“I can’t think of a worse environment than school if you want your kids to learn how to make decisions, manage risk and take responsibility for their choices,” Deming, an investor, wrote in an email. “Rather than sending them to school, turn your kids loose on the world. Introduce them to the rigours of reality, the most important of which is earning your own way.”

He added, “I detest American so-called ‘education’.”

His daughter’s quest to slow ageing was spurred by her maternal grandmother, Bertie Deming, 85, who began having neuromuscular problems a decade ago. Laura, a first-year fellow, now spends her days combing medical journals, seeking researchers who are worth venture-capital funding.

“I’m looking for therapies that target ageing damage and slow or reverse it,” she says. “I’ve already spent six years on this stuff. So far I’ve found only a few companies — two or three I’m really bullish on.”

She, too, has tasted failure.

“The venture capitalists I met out here were sceptical at first,” she says. “People say ‘no’ all the time. I had a lot of bad rejection at the start. It took a couple of months to get them to understand that while early-stage research isn’t profitable, it can be later if you structure the company very well.”

But thanks to the Thiel Fellowship, access to some of the nation’s most successful businesspeople is quick and easy.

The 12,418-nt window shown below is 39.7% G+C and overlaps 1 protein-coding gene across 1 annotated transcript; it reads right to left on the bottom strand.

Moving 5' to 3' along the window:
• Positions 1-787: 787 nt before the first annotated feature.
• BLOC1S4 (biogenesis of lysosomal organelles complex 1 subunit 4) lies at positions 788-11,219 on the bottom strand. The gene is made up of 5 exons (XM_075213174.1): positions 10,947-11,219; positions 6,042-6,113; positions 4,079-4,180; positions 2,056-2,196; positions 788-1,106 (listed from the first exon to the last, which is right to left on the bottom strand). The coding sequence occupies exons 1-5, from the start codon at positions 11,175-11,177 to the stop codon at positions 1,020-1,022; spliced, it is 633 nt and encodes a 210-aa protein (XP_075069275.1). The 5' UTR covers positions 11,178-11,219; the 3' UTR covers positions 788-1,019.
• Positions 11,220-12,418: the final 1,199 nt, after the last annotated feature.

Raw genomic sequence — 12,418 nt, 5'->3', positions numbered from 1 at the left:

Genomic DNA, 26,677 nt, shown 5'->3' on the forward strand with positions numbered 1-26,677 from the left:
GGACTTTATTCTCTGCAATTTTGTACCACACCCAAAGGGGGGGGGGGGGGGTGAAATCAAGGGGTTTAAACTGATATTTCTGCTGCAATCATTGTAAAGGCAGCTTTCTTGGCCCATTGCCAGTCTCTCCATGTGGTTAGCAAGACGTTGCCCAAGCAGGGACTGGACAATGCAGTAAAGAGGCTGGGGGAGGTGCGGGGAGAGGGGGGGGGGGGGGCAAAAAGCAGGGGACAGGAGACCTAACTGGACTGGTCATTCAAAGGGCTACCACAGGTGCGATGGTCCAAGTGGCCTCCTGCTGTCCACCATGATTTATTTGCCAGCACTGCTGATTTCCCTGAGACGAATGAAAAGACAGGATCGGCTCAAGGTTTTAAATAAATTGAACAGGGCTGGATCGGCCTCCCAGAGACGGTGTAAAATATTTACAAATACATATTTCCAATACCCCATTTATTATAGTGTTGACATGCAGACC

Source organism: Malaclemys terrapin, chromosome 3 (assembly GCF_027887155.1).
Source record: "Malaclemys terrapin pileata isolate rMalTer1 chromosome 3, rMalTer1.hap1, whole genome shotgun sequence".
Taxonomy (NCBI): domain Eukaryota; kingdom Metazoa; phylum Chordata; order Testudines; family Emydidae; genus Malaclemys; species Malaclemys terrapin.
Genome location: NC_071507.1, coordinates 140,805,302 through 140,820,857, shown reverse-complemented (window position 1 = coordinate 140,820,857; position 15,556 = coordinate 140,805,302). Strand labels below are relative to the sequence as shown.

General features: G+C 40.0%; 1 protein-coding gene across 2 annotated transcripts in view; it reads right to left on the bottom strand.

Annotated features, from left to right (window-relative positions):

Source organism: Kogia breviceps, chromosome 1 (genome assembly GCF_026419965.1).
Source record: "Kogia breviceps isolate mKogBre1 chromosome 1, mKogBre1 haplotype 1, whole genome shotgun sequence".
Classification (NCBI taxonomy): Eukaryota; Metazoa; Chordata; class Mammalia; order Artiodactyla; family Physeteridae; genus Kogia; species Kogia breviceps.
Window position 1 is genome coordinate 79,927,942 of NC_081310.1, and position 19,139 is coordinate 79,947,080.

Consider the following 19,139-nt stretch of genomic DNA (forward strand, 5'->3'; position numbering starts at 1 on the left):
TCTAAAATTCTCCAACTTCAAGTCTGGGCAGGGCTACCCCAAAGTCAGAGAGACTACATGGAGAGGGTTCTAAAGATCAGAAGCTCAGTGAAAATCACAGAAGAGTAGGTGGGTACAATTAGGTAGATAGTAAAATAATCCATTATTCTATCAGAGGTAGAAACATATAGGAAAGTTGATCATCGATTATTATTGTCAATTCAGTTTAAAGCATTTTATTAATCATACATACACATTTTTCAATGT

“I made a list of the 50 people I wanted to meet, and I’ve met almost all of them,” she says. “It’s really the connections you have and the people you know. I’ve had really positive feedback and got some really large amounts of money.”

Her father calls her Little Miss Relentless. Not all parents are initially so enthusiastic, however.

Another Thiel fellow, Noor Siddiqui, 18, is the daughter of parents who were born in Pakistan.

“This is shocking for my parents,” she says. “It’s not the safest road. I had to apply in secret.”

But she has postponed college — she was accepted to Brown University, the University of Chicago and the University of Virginia, among others — to try to help impoverished workers in developing countries connect with North American businesses. Her parents now know about the fellowship and are supportive.

Frances Zomer, who runs her own accounting firm in Toronto, wasn’t thrilled when her son, Christopher Olah, 19, decided to leave the University of Toronto, a top-ranked Canadian school. He had already spent a year there studying maths.

“The hardest part was him not going back to school,” Zomer says. “The door had closed.”

Now Olah divides his time between his mother’s home in Toronto and a so-called hacker hostel, for aspiring tech entrepreneurs, in the Bay Area — and Zomer has changed her mind completely.

“This is stuff you don’t learn in a classroom. He’s blogging, he’s teaching, he’s writing software,” she says. “I think it’s brilliant. I know so many people who’ve got a Bachelor of Arts and have nothing to show for it.”

But what if Silicon Valley doesn’t work out?

“Failure has crossed my mind,” Zomer says. “There are three possibilities. He’s extremely successful and he stays. He’s not successful and he stays. He can always come home. It’s his life.”

Dylan Field, 20, had already interned for Flipboard, the app for browsing news and social media, when he won a Thiel Fellowship. He left Brown to work on a browser-based photo application — a sort of no-cost, easy-to-use, amateur-friendly competitor to Photoshop, which is designed for, and largely sold to, professional users.